31st March 2011, 4:31pm
Internet-based journalism focus of new book from Lincoln professor
Professor Keeble The internet’s impact on news journalism is the subject of the latest book from Professor Richard Lance Keeble, of the Lincoln School of Journalism.

Jointly edited with John Mair, of Coventry University, the book brings together the writings of 32 academics, top practising journalists and media activists.

Contributors include Joss Winn, of Lincoln’s Centre for Educational Research and Development, Professor John Tulloch, Head of Lincoln School of Journalism, and Alan Rusbridger, editor of the Guardian.

Florian Zollmann, a PhD student at the LSJ, interviews David Edwards and David Cromwell, editors of the radical media monitoring site, Media Lens, while Professor Keeble interviews Marc Wadsworth, editor of the citizen journalism site, The-Latest.Com.

David Hayward, of the BBC College of Journalism, looks at the emergence of hyper-local websites, Judith Townend considers the possibilities of Twitter as a “journalistic tool” while Dan Bennett examines the role of new social media in the recent Arab uprisings.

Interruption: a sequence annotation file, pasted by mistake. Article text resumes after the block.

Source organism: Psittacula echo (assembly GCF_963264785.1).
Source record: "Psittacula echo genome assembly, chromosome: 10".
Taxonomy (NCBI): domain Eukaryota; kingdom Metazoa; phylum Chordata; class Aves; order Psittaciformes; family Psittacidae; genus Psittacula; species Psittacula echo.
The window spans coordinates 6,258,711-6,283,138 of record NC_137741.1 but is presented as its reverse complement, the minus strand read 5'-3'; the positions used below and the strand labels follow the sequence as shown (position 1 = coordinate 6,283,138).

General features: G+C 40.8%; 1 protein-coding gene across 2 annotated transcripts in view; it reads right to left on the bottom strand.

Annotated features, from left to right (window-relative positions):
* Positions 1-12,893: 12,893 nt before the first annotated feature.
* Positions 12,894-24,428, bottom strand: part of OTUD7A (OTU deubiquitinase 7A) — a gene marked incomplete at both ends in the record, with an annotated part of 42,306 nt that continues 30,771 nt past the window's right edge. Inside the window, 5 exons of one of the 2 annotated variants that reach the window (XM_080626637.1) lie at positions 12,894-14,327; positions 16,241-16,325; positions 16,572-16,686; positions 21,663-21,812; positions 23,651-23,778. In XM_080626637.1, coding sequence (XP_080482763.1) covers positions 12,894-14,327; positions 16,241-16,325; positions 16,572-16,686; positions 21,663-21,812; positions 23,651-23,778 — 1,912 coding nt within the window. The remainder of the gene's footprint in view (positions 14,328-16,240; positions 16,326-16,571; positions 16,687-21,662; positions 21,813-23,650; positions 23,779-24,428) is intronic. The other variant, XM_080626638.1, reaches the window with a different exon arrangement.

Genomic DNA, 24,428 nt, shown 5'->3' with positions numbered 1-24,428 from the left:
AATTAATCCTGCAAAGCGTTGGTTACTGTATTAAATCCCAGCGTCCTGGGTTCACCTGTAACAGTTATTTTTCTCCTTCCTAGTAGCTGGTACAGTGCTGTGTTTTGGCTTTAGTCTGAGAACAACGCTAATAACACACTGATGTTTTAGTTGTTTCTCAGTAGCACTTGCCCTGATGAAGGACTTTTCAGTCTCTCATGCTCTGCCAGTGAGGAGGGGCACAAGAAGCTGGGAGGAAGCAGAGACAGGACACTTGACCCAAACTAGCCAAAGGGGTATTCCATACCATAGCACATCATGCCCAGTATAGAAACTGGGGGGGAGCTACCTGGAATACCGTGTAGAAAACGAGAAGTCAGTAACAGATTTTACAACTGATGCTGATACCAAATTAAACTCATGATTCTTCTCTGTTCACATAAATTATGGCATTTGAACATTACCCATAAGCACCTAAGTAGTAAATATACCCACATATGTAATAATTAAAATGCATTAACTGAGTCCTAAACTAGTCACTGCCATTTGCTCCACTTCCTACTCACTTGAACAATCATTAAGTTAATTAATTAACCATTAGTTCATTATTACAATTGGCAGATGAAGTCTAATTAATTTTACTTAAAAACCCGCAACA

In a section focusing on international issues, Homson Shao, Associate Dean International of Zhejiang University of Media and Communications, examines the emergence of social media in China while Dr Okoth Fred Mudhai contributes a ground-breaking study of new, internet-based journalism in Africa. Jeremy Vine, the BBC Radio 2 presenter, contributes a foreword.

Professor Keeble said: “Throughout my career in higher education I’ve been concerned to get academics, journalists and media activists together to discuss major contemporary media issues. Views may differ widely but the dialogue always throws up fascinating insights – as here in my new book.”

The press launch for The Internet and Journalism Today (Arima, Bury St Edmunds) is to be held at the Frontline Club, Norfolk Place, London W2 on 5 April 2011, starting 6.30. A discussion on the issues raised in the book is to be led by Raymond Snoddy, presenter of BBC’s Newswatch, and Kevin Marsh, executive editor of the BBC College of Journalism.
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